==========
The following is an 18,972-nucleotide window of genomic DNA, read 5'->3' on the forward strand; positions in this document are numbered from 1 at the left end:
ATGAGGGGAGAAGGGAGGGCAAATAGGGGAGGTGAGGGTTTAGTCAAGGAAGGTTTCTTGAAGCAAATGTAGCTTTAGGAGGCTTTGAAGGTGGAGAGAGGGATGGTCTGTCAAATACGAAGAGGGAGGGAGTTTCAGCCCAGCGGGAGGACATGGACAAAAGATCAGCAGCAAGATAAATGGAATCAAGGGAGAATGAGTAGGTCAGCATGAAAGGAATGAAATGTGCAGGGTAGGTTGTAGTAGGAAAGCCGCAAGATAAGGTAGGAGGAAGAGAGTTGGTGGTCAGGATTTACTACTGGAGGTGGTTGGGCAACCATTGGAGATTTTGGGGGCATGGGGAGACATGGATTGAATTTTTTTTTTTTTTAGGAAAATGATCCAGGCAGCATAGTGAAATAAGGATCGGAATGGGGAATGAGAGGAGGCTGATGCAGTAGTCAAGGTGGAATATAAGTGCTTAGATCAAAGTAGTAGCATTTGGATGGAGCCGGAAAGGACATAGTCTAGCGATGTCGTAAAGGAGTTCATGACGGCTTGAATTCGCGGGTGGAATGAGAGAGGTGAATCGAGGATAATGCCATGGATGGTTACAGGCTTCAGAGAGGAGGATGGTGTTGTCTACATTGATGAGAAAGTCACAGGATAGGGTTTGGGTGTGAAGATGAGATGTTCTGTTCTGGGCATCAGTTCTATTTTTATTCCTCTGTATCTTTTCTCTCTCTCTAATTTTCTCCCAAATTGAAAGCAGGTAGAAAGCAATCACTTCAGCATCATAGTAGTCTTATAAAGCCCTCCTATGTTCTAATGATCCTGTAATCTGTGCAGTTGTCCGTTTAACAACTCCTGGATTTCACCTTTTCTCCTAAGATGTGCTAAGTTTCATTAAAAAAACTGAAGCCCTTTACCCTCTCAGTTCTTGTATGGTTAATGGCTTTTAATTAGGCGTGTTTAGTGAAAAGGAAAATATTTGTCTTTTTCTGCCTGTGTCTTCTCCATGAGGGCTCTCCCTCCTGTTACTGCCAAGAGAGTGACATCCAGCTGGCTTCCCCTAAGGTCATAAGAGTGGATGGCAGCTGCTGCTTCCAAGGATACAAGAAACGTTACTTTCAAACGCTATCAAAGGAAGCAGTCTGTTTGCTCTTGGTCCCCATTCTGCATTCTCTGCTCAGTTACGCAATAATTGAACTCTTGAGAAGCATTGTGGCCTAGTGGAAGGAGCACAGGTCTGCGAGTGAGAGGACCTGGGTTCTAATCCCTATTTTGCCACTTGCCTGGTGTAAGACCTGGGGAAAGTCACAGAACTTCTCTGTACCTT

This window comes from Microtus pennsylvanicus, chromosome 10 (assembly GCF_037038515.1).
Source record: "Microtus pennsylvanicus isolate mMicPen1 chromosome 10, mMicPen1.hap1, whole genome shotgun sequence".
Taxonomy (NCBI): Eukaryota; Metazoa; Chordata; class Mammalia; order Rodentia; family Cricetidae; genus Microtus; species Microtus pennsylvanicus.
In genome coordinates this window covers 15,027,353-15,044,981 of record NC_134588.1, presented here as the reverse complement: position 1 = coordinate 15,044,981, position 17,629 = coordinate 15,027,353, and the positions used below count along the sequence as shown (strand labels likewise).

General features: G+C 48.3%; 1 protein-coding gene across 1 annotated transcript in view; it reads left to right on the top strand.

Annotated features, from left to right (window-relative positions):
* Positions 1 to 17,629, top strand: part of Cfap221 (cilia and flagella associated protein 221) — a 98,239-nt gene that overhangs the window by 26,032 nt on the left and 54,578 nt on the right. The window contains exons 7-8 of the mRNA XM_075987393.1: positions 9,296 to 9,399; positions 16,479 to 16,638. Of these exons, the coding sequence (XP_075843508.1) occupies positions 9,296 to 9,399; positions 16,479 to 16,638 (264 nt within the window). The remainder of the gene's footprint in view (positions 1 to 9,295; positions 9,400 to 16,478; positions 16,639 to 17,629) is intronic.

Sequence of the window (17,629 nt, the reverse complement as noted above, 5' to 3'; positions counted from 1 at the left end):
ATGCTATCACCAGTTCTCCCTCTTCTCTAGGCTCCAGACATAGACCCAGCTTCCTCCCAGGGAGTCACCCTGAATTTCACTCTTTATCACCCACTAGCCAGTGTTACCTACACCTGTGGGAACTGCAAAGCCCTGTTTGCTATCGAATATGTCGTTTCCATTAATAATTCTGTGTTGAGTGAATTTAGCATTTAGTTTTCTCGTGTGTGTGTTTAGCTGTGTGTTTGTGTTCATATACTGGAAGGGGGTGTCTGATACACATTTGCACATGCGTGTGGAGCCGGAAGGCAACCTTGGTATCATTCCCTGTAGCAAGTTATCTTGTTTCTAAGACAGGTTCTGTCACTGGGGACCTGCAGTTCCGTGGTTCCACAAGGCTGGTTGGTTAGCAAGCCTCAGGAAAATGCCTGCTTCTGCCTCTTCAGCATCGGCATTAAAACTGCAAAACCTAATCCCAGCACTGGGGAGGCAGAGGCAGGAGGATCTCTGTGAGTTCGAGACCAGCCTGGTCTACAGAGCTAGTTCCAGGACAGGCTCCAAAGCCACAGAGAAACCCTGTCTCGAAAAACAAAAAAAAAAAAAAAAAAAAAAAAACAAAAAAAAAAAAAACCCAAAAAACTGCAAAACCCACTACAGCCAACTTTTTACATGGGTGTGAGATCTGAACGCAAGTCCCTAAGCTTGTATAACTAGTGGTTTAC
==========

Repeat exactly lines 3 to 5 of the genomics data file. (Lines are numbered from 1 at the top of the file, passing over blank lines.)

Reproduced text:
This window comes from Microtus pennsylvanicus, chromosome 10 (assembly GCF_037038515.1).
Source record: "Microtus pennsylvanicus isolate mMicPen1 chromosome 10, mMicPen1.hap1, whole genome shotgun sequence".
Taxonomy (NCBI): Eukaryota; Metazoa; Chordata; class Mammalia; order Rodentia; family Cricetidae; genus Microtus; species Microtus pennsylvanicus.